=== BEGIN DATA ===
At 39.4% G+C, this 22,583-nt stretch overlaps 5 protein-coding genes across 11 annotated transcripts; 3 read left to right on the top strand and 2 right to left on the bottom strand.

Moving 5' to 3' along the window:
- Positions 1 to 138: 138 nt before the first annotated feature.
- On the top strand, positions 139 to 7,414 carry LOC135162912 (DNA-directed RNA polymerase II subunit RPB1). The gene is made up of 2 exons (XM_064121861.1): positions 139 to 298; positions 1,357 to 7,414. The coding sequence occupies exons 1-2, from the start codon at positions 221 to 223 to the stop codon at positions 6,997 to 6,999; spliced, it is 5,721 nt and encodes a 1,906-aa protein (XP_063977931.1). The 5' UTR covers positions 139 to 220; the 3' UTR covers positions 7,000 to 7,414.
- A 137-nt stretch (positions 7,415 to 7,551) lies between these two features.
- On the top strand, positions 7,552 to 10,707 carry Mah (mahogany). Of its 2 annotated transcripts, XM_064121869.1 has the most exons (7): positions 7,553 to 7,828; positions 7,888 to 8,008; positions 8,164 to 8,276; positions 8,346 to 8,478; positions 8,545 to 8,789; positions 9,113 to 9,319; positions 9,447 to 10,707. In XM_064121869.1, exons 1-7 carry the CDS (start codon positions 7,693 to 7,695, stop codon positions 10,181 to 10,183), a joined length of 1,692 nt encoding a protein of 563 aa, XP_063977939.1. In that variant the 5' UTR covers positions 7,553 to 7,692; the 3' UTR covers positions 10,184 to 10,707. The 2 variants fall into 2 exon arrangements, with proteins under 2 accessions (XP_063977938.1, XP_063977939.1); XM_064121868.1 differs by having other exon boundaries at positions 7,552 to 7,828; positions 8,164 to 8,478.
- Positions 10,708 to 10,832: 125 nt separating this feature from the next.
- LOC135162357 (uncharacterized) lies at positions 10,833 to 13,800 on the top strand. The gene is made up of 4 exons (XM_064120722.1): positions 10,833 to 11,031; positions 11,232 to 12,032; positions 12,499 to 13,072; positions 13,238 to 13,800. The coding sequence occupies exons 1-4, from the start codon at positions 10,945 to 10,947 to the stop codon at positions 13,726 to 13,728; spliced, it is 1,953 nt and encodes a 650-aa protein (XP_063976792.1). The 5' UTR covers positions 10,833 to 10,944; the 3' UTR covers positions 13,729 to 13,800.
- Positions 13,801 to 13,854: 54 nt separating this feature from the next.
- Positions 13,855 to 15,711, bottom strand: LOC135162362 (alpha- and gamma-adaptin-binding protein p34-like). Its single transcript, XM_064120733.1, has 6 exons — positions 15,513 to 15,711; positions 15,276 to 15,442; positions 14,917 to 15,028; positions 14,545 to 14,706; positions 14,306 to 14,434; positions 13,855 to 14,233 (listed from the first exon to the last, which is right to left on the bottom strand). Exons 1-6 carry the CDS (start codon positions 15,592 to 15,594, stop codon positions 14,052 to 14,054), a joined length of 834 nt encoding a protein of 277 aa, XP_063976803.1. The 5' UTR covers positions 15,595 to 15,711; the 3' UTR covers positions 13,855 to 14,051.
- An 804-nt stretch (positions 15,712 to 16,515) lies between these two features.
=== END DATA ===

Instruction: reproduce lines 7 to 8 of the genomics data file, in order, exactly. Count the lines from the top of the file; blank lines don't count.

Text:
- Positions 10,708 to 10,832: 125 nt separating this feature from the next.
- LOC135162357 (uncharacterized) lies at positions 10,833 to 13,800 on the top strand. The gene is made up of 4 exons (XM_064120722.1): positions 10,833 to 11,031; positions 11,232 to 12,032; positions 12,499 to 13,072; positions 13,238 to 13,800. The coding sequence occupies exons 1-4, from the start codon at positions 10,945 to 10,947 to the stop codon at positions 13,726 to 13,728; spliced, it is 1,953 nt and encodes a 650-aa protein (XP_063976792.1). The 5' UTR covers positions 10,833 to 10,944; the 3' UTR covers positions 13,729 to 13,800.